Climate change is radically altering the frequency, intensity and spatial scale of severe weather events, such as heatwaves, droughts, floods and fires1. As the time interval shrinks between recurrent shocks2,3,4,5, the responses of ecosystems to each new disturbance are increasingly likely to be contingent on the history of other recent extreme events. Ecological memory—defined as the ability of the past to influence the present trajectory of ecosystems6,7—is also critically important for understanding how species assemblages are responding to rapid changes in disturbance regimes due to anthropogenic climate change2,3,6,7,8. Here, we show the emergence of ecological memory during unprecedented back-to-back mass bleaching of corals along the 2,300 km length of the Great Barrier Reef in 2016, and again in 2017, whereby the impacts of the second severe heatwave, and its geographic footprint, were contingent on the first. Our results underscore the need to understand the strengthening interactions among sequences of climate-driven events, and highlight the accelerating and cumulative impacts of novel disturbance regimes on vulnerable ecosystems.

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Source data are available online at the Tropical Data Hub (https://tropicaldatahub.org/).

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The authors acknowledge support from the Australian Research Council’s Centres of Excellence programme, Australian Institute of Marine Science and US National Oceanic and Atmospheric Administration. The scientific results and conclusions, as well as any views or opinions expressed herein, are those of the authors and do not necessarily reflect the views of NOAA or the US Department of Commerce.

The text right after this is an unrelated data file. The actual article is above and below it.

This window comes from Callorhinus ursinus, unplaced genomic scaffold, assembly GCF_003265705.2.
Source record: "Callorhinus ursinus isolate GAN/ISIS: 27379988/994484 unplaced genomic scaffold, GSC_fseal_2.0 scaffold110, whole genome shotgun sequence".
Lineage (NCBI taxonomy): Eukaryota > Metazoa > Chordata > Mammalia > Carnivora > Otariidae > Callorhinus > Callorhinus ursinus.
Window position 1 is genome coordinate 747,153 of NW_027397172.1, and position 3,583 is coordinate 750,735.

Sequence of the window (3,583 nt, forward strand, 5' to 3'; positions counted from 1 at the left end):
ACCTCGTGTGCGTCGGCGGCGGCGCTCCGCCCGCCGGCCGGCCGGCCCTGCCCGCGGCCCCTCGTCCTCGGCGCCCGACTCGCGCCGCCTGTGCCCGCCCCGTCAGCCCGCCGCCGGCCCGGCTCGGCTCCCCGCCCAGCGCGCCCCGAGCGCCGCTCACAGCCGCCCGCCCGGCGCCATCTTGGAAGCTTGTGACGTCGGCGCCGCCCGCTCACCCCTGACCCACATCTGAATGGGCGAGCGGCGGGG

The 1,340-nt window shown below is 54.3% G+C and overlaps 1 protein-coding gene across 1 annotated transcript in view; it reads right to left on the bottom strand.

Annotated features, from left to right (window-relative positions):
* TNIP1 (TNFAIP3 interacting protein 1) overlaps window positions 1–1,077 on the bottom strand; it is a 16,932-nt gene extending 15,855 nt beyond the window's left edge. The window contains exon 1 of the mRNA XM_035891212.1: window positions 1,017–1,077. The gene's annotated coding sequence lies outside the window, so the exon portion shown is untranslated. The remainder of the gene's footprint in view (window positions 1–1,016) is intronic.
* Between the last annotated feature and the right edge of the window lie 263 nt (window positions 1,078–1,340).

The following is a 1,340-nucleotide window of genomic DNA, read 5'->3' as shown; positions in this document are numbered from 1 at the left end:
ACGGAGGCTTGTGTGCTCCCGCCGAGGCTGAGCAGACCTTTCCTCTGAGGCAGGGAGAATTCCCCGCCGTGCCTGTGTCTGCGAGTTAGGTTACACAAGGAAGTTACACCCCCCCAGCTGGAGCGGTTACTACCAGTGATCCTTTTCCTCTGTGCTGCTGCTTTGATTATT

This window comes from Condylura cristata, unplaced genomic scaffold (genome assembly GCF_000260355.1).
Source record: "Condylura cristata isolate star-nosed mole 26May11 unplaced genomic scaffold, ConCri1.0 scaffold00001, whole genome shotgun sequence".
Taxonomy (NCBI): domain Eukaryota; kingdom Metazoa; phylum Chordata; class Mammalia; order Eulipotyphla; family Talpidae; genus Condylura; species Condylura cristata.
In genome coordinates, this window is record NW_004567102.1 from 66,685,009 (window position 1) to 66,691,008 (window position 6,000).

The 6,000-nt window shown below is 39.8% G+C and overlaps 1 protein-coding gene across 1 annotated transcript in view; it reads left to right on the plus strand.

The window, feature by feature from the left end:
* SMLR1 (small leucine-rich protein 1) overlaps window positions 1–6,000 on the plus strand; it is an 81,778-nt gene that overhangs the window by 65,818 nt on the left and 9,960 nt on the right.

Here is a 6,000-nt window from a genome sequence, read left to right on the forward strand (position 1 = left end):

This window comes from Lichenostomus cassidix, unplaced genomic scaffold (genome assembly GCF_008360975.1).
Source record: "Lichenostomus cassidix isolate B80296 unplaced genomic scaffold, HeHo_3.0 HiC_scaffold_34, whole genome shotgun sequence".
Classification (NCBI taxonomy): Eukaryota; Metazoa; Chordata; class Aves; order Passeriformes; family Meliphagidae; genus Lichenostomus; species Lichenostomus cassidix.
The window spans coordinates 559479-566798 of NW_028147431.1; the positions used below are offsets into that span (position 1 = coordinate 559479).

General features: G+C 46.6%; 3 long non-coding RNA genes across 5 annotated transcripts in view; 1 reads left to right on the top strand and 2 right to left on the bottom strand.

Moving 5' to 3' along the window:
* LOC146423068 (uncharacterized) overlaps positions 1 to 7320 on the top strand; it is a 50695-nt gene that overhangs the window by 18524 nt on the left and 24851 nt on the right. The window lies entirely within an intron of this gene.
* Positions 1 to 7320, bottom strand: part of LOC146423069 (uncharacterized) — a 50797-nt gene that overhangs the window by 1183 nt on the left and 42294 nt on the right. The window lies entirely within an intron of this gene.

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Author notes

  1. These authors contributed equally: Terry P. Hughes, James T. Kerry, Sean R. Connolly.


  1. Australian Research Council Centre of Excellence for Coral Reef Studies, James Cook University, Townsville, Queensland, Australia

    • Terry P. Hughes
    • , James T. Kerry
    • , Sean R. Connolly
    • , Andrew H. Baird
    • , Andrew S. Hoey
    • , Mia O. Hoogenboom
    • , Mizue Jacobson
    • , Morgan S. Pratchett
    •  & Gergely Torda
  2. College of Science and Engineering, James Cook University, Townsville, Queensland, Australia

    • Sean R. Connolly
    • , Mia O. Hoogenboom
    •  & Mizue Jacobson
  3. Coral Reef Watch, US National Oceanic and Atmospheric Administration, College Park, MD, USA

    • C. Mark Eakin
    • , Scott F. Heron
    • , Gang Liu
    •  & William Skirving
  4. Marine Geophysical Laboratory, Physics Department, James Cook University, Townsville, Queensland, Australia

    • Scott F. Heron
  5. Global Science and Technology, Greenbelt, MD, USA

    • Gang Liu
    •  & William Skirving
  6. Australian Institute of Marine Science, Townsville, Queensland, Australia

    • Gergely Torda


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The study was conceptualized and led by T.P.H., who also wrote the first draft of the paper. All authors contributed to writing subsequent drafts. J.T.K. coordinated data compilation, analysis and graphics. J.T.K. and T.P.H. conducted the aerial bleaching surveys in 2016 and 2017. Underwater assessments and ground-truthing of aerial scores were performed by A.H.B., A.S.H., M.O.H., M.S.P. and G.T. S.F.H., C.M.E., G.L. and W.S. provided satellite data on heat stress. S.R.C. and M.J. contributed statistical and modelling expertise.

Competing interests

The authors declare no competing interests.

Corresponding author

Correspondence to Terry P. Hughes.

Supplementary information

  1. Supplementary Information

    Supplementary Figures 1–4

  2. Reporting Summary

  3. Supplementary Movie 1

    Video footage from helicopter over Beesley Island Reef (143.21° E, 12.25° S) during aerial surveys of mass coral bleaching in March 2016

  4. Supplementary Movie 2

    Underwater video footage of widespread coral mortality at Zenith Reef (143.61° E,12.77° S) during coral surveys in November 2016

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